Fresh, light and full of fabulous flavor, this Shrimp and Chicken Cashew Curry is easy enough for everyday dinner and fancy enough for your most special dinner party.
Sometimes I feel like such a flip-flopper when it comes to the seasons of the year. Each time a new one rolls around, I’m (emphatically) sure it’s my favorite. Currently, I’m quite smitten with the idea of fall and all the delights it brings; cozy nights at home with family and friends, fires in the hearth, dancing leaves in a zillion brilliant hues, cool, crisp mornings, geese honking their way precisely south, clear, pristinely blue skies… And I would be negligent to not include the plethora of delicious culinary specialties that the new season brings. This Shrimp and Chicken Cashew Curry is one of our favorites!
Thai cuisine is so perfect for cooler weather
Pumpkins, apples, cinnamon, cloves, nutmeg, roasted meats, soups, stews, chilis and curries. Oh yes, and there’s nothing like a little nip in the air to make us start craving warm, delicious flavors. And it’s funny how certain foods are absolutely addictive; the more we eat them, the more we want them. Thai cuisine definitely falls into that category for us and we never seem to mind when I’m testing and tweaking some kind of new curry recipe.
Despite the fact that this Shrimp and Chicken Cashew Curry looks a bit fancy, this recipe comes together in one pot quite quickly. It starts with a couple spoonfuls of coconut oil and a sliced onion which is sautéed for just a few minutes till it begins to soften.
The aromas as this Shrimp and Chicken Cashew Curry cooks are amazing
Then comes all the good stuff; garlic, ginger, lemongrass, red curry paste, curry powder, turmeric, fish sauce and a touch of sugar. It all goes into the pan and cooks till your kitchen is filled with the most incredible aroma. Chicken (or vegetable) broth is added next and a slow simmer marries all the wonderful flavors together.
A simple but brilliant technique to keep the chicken tender
I use an old Chinese tenderizing trick with the chicken in this recipe as boneless, skinless chicken breasts can easily dry out or get a bit rubbery. The technique’s called velveting and is common in Asian cuisine. How does it work?
Slice the chicken breasts nice and thin then marinate in a mixture of egg white, cornstarch, rice vinegar and a touch of oil. It only needs 20 minutes in the egg white mixture, but the result is magical! After marinating, slip the chicken into to the simmering sauce and cover tightly. Turn off the heat and go ahead and set the table or finish your dinner prep. 10 minutes later, the chicken will be perfectly cooked. And when you take the first bite, you’ll totally understand why it’s called “velveting” – super tender, melt-in-your-mouth chicken!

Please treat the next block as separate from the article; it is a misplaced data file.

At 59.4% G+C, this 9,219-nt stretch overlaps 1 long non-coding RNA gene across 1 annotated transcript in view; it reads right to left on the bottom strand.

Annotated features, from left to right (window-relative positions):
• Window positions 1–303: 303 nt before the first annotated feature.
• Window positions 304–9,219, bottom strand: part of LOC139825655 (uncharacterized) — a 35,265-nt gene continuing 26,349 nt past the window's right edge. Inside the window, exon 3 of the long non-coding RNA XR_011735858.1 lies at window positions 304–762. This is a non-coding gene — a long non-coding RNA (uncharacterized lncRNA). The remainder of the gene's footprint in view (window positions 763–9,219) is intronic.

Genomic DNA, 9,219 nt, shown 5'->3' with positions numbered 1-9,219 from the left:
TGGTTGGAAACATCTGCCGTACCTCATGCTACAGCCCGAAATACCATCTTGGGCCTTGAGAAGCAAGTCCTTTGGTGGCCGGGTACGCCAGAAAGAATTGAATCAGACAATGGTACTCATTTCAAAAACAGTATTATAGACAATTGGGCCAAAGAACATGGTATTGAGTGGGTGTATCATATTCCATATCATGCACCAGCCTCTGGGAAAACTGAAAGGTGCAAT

We like our curries to have a bit of body, so I whisk together coconut milk and a few spoonfuls of cornstarch till smooth and creamy and slowly add this slurry to the simmering broth. Believe it or not, at this point, you’re just about done. You can keep going or just turn off the burner, cover and, when you’re ready, dinner is just 15 minutes away! I love making this Shrimp and Chicken Cashew Curry for dinner parties, as all the work is done long before guests arrive.
This is a delicious dinner, bursting with bold flavor and loaded with amazingly tender chicken, perfectly cooked shrimp and lots of healthy, crisp-tender veggies.
A topping of toasted, salted cashews, fresh herbs and a light dusting of curry powder adds yet another layer of deliciousness.
I like to keep bags of boneless chicken breasts and peeled, deveined shrimp in the freezer, making this curry super easy to put together, anytime! If you live inland, like we do, frozen shrimp is probably fresher than anything you can buy, as it’s usually frozen right on the dock, shortly after it’s caught.
We love this Shrimp and Chicken Cashew Curry served in shallow bowls with jasmine rice. Leftovers are wonderful and make great lunches and quick meals on the run.
So, when winter winds begin to blow and I’m spinning tales of giddiness over potential snow in the forecast, the delightful fragrance of citrus, hot cocoa on the back burner or the intoxicating aroma of cinnamon rolls wafting through my kitchen and I tell you winter is my favorite season, just laugh and think of me as that little forever changing flip flopper! But for now, celebrate this wonderful time of year and make a pan of this fabulous Shrimp and Cashew Curry. You don’t have to tell a soul how easy it is, but you can be assured, they’ll be telling you how delicious it is!
Café Tips for making this Shrimp and Chicken Cashew Curry
- Be sure to slice the chicken thinly, as it doesn’t cook very long and if it’s cut too thick it won’t get done. If you have trouble slicing the chicken thin, just place the breasts in the freezer for about 15 minutes and then proceed with slicing.
- Although coconut oil adds wonderful flavor to this curry dish, don’t run out and buy it just for this. Substitute an equal amount olive oil and it will still be super delish!